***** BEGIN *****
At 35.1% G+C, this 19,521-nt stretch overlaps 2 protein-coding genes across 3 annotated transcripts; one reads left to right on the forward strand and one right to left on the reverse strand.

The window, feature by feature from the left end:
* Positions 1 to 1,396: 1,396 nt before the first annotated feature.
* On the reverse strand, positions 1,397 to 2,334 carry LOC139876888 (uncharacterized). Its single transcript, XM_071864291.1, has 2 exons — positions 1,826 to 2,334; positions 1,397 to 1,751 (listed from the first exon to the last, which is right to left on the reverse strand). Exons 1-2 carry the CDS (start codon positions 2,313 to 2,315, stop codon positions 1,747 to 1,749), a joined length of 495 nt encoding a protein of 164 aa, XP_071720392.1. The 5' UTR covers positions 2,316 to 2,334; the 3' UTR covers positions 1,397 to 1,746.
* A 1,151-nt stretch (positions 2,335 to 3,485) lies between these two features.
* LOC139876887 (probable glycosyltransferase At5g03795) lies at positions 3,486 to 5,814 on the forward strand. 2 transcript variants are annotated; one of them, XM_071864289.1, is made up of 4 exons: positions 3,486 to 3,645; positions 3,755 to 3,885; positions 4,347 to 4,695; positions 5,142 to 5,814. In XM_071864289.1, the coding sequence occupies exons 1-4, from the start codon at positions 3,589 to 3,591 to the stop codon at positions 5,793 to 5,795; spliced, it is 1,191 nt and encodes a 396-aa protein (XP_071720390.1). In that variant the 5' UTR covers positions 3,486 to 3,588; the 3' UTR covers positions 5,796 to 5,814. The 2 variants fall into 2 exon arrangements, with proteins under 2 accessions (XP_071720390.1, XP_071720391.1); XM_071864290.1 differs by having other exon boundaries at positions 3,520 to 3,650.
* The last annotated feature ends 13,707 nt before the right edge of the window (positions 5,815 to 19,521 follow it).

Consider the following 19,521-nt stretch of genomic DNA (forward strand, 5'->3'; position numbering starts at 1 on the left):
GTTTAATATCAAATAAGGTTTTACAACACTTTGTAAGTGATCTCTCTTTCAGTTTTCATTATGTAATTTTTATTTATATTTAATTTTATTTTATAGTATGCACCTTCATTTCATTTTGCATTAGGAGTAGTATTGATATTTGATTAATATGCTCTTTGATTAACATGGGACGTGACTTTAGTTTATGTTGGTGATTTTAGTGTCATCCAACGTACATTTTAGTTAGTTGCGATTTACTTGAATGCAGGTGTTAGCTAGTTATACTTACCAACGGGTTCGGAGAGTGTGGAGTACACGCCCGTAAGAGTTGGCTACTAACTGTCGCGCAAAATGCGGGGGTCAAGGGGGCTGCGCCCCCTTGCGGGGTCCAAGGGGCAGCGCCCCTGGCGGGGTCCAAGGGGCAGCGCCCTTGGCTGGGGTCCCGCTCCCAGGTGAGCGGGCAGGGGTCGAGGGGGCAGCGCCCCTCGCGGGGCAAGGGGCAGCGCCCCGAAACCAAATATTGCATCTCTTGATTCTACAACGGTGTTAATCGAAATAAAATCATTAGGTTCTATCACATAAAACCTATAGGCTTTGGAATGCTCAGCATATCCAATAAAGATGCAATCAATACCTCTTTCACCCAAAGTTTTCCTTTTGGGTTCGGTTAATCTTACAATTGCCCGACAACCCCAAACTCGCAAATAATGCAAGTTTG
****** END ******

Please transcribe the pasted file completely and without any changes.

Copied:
At 35.1% G+C, this 19,521-nt stretch overlaps 2 protein-coding genes across 3 annotated transcripts; one reads left to right on the forward strand and one right to left on the reverse strand.

The window, feature by feature from the left end:
* Positions 1 to 1,396: 1,396 nt before the first annotated feature.
* On the reverse strand, positions 1,397 to 2,334 carry LOC139876888 (uncharacterized). Its single transcript, XM_071864291.1, has 2 exons — positions 1,826 to 2,334; positions 1,397 to 1,751 (listed from the first exon to the last, which is right to left on the reverse strand). Exons 1-2 carry the CDS (start codon positions 2,313 to 2,315, stop codon positions 1,747 to 1,749), a joined length of 495 nt encoding a protein of 164 aa, XP_071720392.1. The 5' UTR covers positions 2,316 to 2,334; the 3' UTR covers positions 1,397 to 1,746.
* A 1,151-nt stretch (positions 2,335 to 3,485) lies between these two features.
* LOC139876887 (probable glycosyltransferase At5g03795) lies at positions 3,486 to 5,814 on the forward strand. 2 transcript variants are annotated; one of them, XM_071864289.1, is made up of 4 exons: positions 3,486 to 3,645; positions 3,755 to 3,885; positions 4,347 to 4,695; positions 5,142 to 5,814. In XM_071864289.1, the coding sequence occupies exons 1-4, from the start codon at positions 3,589 to 3,591 to the stop codon at positions 5,793 to 5,795; spliced, it is 1,191 nt and encodes a 396-aa protein (XP_071720390.1). In that variant the 5' UTR covers positions 3,486 to 3,588; the 3' UTR covers positions 5,796 to 5,814. The 2 variants fall into 2 exon arrangements, with proteins under 2 accessions (XP_071720390.1, XP_071720391.1); XM_071864290.1 differs by having other exon boundaries at positions 3,520 to 3,650.
* The last annotated feature ends 13,707 nt before the right edge of the window (positions 5,815 to 19,521 follow it).

Consider the following 19,521-nt stretch of genomic DNA (forward strand, 5'->3'; position numbering starts at 1 on the left):
GTTTAATATCAAATAAGGTTTTACAACACTTTGTAAGTGATCTCTCTTTCAGTTTTCATTATGTAATTTTTATTTATATTTAATTTTATTTTATAGTATGCACCTTCATTTCATTTTGCATTAGGAGTAGTATTGATATTTGATTAATATGCTCTTTGATTAACATGGGACGTGACTTTAGTTTATGTTGGTGATTTTAGTGTCATCCAACGTACATTTTAGTTAGTTGCGATTTACTTGAATGCAGGTGTTAGCTAGTTATACTTACCAACGGGTTCGGAGAGTGTGGAGTACACGCCCGTAAGAGTTGGCTACTAACTGTCGCGCAAAATGCGGGGGTCAAGGGGGCTGCGCCCCCTTGCGGGGTCCAAGGGGCAGCGCCCCTGGCGGGGTCCAAGGGGCAGCGCCCTTGGCTGGGGTCCCGCTCCCAGGTGAGCGGGCAGGGGTCGAGGGGGCAGCGCCCCTCGCGGGGCAAGGGGCAGCGCCCCGAAACCAAATATTGCATCTCTTGATTCTACAACGGTGTTAATCGAAATAAAATCATTAGGTTCTATCACATAAAACCTATAGGCTTTGGAATGCTCAGCATATCCAATAAAGATGCAATCAATACCTCTTTCACCCAAAGTTTTCCTTTTGGGTTCGGTTAATCTTACAATTGCCCGACAACCCCAAACTCGCAAATAATGCAAGTTTG